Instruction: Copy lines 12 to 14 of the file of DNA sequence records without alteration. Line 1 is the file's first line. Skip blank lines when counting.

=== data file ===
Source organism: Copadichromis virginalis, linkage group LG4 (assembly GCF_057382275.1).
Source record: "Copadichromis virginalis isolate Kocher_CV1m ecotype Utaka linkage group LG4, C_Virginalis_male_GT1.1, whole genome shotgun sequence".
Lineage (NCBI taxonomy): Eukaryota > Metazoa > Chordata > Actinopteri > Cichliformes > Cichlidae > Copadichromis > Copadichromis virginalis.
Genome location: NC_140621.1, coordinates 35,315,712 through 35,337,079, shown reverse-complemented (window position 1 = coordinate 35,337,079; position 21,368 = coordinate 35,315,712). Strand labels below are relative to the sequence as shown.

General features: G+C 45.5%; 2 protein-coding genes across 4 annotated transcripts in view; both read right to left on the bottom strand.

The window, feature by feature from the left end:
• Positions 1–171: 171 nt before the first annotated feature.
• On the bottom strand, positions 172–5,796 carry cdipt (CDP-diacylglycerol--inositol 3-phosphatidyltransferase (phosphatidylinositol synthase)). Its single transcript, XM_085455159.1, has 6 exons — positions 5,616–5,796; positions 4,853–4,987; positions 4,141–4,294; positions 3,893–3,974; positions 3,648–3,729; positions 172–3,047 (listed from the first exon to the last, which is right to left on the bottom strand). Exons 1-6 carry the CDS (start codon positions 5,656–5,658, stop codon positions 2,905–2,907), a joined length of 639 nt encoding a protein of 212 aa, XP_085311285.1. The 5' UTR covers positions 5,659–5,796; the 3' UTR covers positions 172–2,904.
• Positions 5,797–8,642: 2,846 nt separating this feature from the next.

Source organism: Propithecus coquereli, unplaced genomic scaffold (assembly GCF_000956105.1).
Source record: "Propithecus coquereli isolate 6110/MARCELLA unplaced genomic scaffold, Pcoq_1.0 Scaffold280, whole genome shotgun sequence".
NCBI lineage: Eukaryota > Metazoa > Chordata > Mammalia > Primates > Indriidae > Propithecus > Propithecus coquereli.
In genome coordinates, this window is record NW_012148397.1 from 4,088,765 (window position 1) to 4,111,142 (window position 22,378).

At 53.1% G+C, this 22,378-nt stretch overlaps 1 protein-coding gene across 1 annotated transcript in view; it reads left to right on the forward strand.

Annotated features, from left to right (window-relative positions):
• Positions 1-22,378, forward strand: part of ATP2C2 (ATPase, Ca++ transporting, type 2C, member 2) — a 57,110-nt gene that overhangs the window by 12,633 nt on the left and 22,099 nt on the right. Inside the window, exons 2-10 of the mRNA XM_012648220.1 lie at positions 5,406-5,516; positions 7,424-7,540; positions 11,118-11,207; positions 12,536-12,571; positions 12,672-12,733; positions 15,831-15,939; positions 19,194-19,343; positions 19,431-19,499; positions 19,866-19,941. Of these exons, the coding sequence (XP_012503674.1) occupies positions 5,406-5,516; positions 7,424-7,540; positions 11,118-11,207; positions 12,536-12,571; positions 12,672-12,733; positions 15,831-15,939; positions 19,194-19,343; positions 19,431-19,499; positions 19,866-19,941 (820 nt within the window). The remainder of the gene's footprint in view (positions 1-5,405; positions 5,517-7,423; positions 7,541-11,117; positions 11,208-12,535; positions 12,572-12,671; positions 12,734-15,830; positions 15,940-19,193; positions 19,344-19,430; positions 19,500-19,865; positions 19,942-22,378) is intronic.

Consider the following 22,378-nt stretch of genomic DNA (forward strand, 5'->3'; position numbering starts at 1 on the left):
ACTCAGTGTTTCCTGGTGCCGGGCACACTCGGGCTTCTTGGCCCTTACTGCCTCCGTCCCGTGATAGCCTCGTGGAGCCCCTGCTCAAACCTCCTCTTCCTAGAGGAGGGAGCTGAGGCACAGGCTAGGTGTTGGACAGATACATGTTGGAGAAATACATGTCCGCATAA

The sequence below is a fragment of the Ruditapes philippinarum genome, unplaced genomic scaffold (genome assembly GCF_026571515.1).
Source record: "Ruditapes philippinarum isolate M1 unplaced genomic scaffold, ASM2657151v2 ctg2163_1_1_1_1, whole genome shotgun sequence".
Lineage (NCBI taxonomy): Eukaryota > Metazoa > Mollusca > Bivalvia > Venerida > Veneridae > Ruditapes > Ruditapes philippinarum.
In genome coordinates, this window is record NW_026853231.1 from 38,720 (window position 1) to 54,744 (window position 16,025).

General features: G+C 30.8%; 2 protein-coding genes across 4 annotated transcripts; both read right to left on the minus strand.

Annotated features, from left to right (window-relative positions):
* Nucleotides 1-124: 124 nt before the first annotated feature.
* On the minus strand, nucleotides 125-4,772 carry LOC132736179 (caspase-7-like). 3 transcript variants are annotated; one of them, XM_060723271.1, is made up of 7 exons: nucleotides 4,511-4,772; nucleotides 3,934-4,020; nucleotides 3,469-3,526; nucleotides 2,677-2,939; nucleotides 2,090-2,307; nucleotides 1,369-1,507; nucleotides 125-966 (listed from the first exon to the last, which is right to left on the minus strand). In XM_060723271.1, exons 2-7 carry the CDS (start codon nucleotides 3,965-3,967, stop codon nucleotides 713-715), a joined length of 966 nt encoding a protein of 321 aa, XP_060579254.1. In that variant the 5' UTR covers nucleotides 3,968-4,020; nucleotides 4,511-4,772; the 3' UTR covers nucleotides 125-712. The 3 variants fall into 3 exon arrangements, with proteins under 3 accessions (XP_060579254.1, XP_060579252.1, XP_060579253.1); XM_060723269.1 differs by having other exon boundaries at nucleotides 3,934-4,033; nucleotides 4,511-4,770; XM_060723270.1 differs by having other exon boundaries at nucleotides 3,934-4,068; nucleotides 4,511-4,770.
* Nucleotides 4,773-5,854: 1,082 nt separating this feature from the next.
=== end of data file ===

NCBI lineage: Eukaryota > Metazoa > Chordata > Mammalia > Primates > Indriidae > Propithecus > Propithecus coquereli.
In genome coordinates, this window is record NW_012148397.1 from 4,088,765 (window position 1) to 4,111,142 (window position 22,378).

At 53.1% G+C, this 22,378-nt stretch overlaps 1 protein-coding gene across 1 annotated transcript in view; it reads left to right on the forward strand.